Tom Briggs, F-35 Air Vehicle Lead Engineering Department Head for the Pax River ITF, explains the process:
“We were shooting the aircraft off the front of the boat at a gradually slower amount of energy until we found a level of sink that was deemed unacceptable. We then add 15 knots worth and we give that data to the fleet. We anchor that test point, so that even with inevitable wind and weight variations, the fleet guys are good to go.”
By establishing the bottom of the flight envelope, “we were going where a fleet jet should theoretically never go,” adds Sewell. “Barring a failure or other event, a fleet jet should never get to where we were the past few days.”
Though not visible thanks to the jet’s internal weapons carriage capability, the F-35s carried inert stores during DT-II, in contrast to the first DT-I test period where the aircraft flew with empty weapons bays. Each aircraft carried a 2000lb GBU-31 JDAM and two AIM-120 AMRAAMs, adding almost 2700 pounds to the aircraft’s gross weight, resulting in some 55,000 and 60,000 pound catapult launches.
Building on DT-II’s success with internal stores, the F-35C will fly with external loadouts during the third and final evolution of the developmental test program, slated for late summer of 2016. The land-based testing of the F-35C with external stores is already underway to prepare for the next phase, as the Patuxent River ITF recently completed the first external weapons release over an Atlantic weapons range, separately dropping four inert GBU-12s.
Based on the proven success of the first two phases of carrier-borne testing, following DT-III the aircraft will be deemed suitable for fleet operations. “It will be our last planned opportunity to go to the ship prior to IOC for the Navy,” says Sewell.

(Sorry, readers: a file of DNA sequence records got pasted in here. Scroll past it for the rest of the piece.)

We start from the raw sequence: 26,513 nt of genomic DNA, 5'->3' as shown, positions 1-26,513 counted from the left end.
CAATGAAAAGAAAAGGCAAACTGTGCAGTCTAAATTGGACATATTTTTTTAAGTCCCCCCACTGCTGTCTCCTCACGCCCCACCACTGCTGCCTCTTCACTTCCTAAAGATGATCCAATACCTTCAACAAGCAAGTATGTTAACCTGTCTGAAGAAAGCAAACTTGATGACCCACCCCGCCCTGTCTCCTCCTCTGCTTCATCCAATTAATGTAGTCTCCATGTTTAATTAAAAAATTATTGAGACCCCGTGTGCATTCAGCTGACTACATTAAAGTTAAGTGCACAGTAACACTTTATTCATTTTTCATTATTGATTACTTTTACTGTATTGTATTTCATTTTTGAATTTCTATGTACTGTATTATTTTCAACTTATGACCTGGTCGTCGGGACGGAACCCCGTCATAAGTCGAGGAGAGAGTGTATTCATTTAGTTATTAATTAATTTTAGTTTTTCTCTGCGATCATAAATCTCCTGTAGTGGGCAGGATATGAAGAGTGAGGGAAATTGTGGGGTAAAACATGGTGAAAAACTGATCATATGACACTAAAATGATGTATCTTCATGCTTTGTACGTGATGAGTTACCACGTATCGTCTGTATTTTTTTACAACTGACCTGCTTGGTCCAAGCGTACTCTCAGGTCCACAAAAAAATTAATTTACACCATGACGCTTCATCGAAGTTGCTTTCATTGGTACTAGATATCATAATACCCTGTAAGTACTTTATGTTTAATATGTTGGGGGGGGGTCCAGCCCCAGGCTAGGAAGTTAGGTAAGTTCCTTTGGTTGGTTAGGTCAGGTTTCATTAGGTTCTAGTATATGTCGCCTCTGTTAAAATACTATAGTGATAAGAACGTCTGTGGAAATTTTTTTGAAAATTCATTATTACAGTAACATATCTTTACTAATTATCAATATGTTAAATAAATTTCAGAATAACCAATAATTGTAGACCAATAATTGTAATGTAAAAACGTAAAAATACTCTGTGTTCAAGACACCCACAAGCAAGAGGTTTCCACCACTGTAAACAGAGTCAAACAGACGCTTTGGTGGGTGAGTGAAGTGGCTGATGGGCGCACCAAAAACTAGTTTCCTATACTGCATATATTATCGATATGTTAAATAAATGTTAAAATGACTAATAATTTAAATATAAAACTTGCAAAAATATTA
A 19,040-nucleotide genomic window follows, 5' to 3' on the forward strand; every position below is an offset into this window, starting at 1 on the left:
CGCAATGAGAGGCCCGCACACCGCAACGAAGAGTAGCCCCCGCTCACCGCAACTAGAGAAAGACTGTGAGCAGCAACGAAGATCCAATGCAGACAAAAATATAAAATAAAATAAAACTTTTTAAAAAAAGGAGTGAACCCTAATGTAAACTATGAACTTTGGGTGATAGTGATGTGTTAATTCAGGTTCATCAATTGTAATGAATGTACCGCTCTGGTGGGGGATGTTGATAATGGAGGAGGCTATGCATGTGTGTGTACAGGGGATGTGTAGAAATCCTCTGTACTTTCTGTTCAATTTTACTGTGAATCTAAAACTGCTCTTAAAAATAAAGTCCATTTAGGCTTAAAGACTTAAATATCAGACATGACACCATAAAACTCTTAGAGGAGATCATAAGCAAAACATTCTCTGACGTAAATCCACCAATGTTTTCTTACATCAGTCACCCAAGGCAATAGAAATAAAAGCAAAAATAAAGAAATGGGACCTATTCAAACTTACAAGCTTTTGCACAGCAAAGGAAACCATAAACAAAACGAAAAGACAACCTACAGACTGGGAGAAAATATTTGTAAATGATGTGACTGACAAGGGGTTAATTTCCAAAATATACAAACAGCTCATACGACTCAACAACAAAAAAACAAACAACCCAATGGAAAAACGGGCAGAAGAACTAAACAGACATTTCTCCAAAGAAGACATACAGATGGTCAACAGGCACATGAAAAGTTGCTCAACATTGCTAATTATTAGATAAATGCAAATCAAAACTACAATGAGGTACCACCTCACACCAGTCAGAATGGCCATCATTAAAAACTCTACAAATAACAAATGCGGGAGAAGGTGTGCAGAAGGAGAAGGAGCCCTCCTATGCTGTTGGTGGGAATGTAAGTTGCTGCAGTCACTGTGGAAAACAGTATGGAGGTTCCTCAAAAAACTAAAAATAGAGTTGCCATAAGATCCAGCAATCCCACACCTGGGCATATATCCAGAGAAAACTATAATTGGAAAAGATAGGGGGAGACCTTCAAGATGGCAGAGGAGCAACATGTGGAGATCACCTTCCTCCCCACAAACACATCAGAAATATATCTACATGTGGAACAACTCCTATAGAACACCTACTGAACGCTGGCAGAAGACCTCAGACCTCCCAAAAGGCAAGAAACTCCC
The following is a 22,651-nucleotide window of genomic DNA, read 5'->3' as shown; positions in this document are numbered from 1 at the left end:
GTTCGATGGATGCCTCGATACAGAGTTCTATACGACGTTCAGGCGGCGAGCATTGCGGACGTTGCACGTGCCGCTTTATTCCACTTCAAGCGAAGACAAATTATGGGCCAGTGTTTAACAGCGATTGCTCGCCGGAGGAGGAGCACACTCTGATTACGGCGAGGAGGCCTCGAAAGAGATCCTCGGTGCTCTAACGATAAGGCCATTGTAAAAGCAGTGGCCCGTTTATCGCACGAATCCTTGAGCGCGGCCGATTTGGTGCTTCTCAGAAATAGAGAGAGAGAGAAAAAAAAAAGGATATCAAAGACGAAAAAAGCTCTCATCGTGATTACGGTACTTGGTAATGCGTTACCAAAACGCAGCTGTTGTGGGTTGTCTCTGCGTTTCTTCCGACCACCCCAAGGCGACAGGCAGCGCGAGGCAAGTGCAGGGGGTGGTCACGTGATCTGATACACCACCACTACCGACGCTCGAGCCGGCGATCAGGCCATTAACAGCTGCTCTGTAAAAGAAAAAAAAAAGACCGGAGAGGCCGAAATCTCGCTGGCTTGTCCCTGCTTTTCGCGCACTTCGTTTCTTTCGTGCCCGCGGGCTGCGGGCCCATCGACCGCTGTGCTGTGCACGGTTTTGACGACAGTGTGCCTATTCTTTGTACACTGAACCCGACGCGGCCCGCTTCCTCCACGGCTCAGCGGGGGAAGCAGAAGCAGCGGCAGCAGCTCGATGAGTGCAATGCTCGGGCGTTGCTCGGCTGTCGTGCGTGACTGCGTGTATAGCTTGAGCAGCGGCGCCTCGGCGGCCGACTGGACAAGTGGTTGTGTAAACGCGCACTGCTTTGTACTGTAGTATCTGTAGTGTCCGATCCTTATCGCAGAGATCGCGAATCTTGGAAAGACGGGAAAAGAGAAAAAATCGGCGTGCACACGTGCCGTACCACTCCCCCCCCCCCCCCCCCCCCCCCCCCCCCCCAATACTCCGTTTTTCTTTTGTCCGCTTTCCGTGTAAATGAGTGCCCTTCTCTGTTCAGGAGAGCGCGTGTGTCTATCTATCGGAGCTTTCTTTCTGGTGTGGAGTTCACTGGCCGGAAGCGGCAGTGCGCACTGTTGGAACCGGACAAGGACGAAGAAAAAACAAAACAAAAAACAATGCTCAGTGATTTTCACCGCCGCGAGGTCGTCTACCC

Though the F-35 ITF team consisted of approximately 200 personnel, the testing force consisted of all several thousand people, says Briggs. “It’s not just two aircraft and a ship, or two hundred people from Pax River. It’s thousands of people on this ship that worked together to make this happen.”
Despite the threat of a major hurricane churning in the western Atlantic, and other foul weather delaying the arrival of the jets onboard the Mighty Ike the F-35C DT-II phase was successfully completed ahead of schedule. “We’re done with flight testing sooner than expected,” says Murphy. “It’s a testament to the aircraft, and to the entire team that works on it.”
The F-35 program continues to make huge strides with its respective services, with the USMC recently declaring IOC and the USAF anticipated to follow suit in 2016. Though the Navy is slated to be the last of the services to reach IOC, the fleet aviators will know that their jet will be fully capable of operating off the carrier thanks to the intense testing done by VX-23 and the F-35 ITF.
FighterSweep would like to thank the following for their support: Sylvia Pierson, F-35 Naval Variants/JPO PA; Joe DellaVedova, JPO/PA; RADM John Haley, COMNAVAIRLANT; Capt Stephen Koehler, CVN69/CO; CDR Mike Kafka, NAVAIRLANT/PAO; LCDR Rebecca Rebarich, CVN69/PAO; MCC Leah Stiles, NAVAIRLANT/PA; CDR Christian Sewell, F35 ITF; and CDR Ryan Murphy, F35 ITF.